[sixties-l] Kent State: 'Don't let their deaths be in vain' (fwd)

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Date: Wed May 22 2002 - 17:07:35 EDT

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    Date: Tue, 14 May 2002 13:39:34 -0700
    From: radtimes <resist@best.com>
    Subject: Kent State: 'Don't let their deaths be in vain'

    Kent State: 'Don't let their deaths be in vain'

    Via Workers World News Service
    Reprinted from the May 16, 2002
    issue of Workers World newspaper


    By Martha Grevatt
    Kent, Ohio

    Every year on May 4, activists have returned to this college
    town to honor the four students killed and nine wounded when
    the Ohio National Guard fired on a campus demonstration in

    These murders were a deliberate attempt by the state to
    silence the hundreds of thousands of youths who were
    protesting the Vietnam War and the invasion of Cambodia.
    Days later two African-American students were murdered at
    Jackson State in Mississippi.

    Every year since that tragic day, activists have returned to
    Kent to honor the slain students, at Jackson State as well
    as Kent, in a variety of ways. In the late 1970s, militant
    students and antiwar activists gathered to protest the
    building of a gymnasium on the site of the shootings, and
    delayed this act of desecration for several years.

    Prominent figures like the late people's attorney William
    Kunstler and Black liberation leader Kwame Toure made a
    point of traveling to Kent on May 4 for the commemorations.
    Two years ago, students faced the hostility of both the
    campus administration and the capitalist media when they
    insisted on playing a taped statement from imprisoned Black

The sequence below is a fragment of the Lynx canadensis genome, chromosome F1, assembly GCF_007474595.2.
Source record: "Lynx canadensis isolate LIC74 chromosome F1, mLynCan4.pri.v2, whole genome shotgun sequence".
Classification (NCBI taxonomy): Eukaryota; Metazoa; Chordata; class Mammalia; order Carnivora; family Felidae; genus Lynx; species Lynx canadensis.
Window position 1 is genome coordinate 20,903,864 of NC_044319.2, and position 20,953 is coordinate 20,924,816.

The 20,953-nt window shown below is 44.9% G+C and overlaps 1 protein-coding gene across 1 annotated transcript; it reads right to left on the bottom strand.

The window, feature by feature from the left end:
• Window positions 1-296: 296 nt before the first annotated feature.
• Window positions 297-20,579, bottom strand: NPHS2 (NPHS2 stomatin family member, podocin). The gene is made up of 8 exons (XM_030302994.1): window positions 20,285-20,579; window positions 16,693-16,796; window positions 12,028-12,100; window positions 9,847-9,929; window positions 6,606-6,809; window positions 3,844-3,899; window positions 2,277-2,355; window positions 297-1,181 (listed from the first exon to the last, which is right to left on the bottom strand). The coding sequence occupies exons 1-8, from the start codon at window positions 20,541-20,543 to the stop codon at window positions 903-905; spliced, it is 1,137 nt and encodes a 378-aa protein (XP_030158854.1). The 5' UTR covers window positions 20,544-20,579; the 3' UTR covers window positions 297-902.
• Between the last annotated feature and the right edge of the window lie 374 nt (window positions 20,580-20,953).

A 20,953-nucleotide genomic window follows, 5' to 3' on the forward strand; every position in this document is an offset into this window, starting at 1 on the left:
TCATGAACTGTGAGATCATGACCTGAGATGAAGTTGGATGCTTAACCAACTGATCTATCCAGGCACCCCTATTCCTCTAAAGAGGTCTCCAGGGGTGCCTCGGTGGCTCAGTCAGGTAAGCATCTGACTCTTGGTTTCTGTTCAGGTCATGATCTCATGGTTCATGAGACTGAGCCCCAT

revolutionary journalist Mumia Abu-Jamal at the

    This year, organizers of the official commemoration toned
    down the politics so much that there was barely a mention of
    the current U.S. wars against Palestine and Afghanistan or
    the war threatened against Iraq. Determined to make the
    obvious connection between past and present imperialist wars
    and government repression, the Kent State Anti-War Coalition
    organized a militant rally and march that immediately
    followed the traditional event.

    The most rousing and moving speeches came from the student
    organizers themselves, representing the Muslim Students
    Association, Student Environmental Action Coalition, and
    KSAWC. National speakers included Gulf War resister Jeff
    Patterson and a Michigan representative of the campaign to
    free Rabbih Haddad. A high point was when Jeff Johnson, vice
    president of the Black United Students, read a solidarity
    message from Mumia Abu-Jamal.

    An energetic march wound its way around campus, with loud
    chanting and percussion. Here the emphasis was clear, with
    antiwar and antiracist signs and Palestinian flags. At the
    parking lot where the slain students fell--now a permanent
    memorial--the message was deafening: "Let them not have died
    in vain, no more killing in our name."

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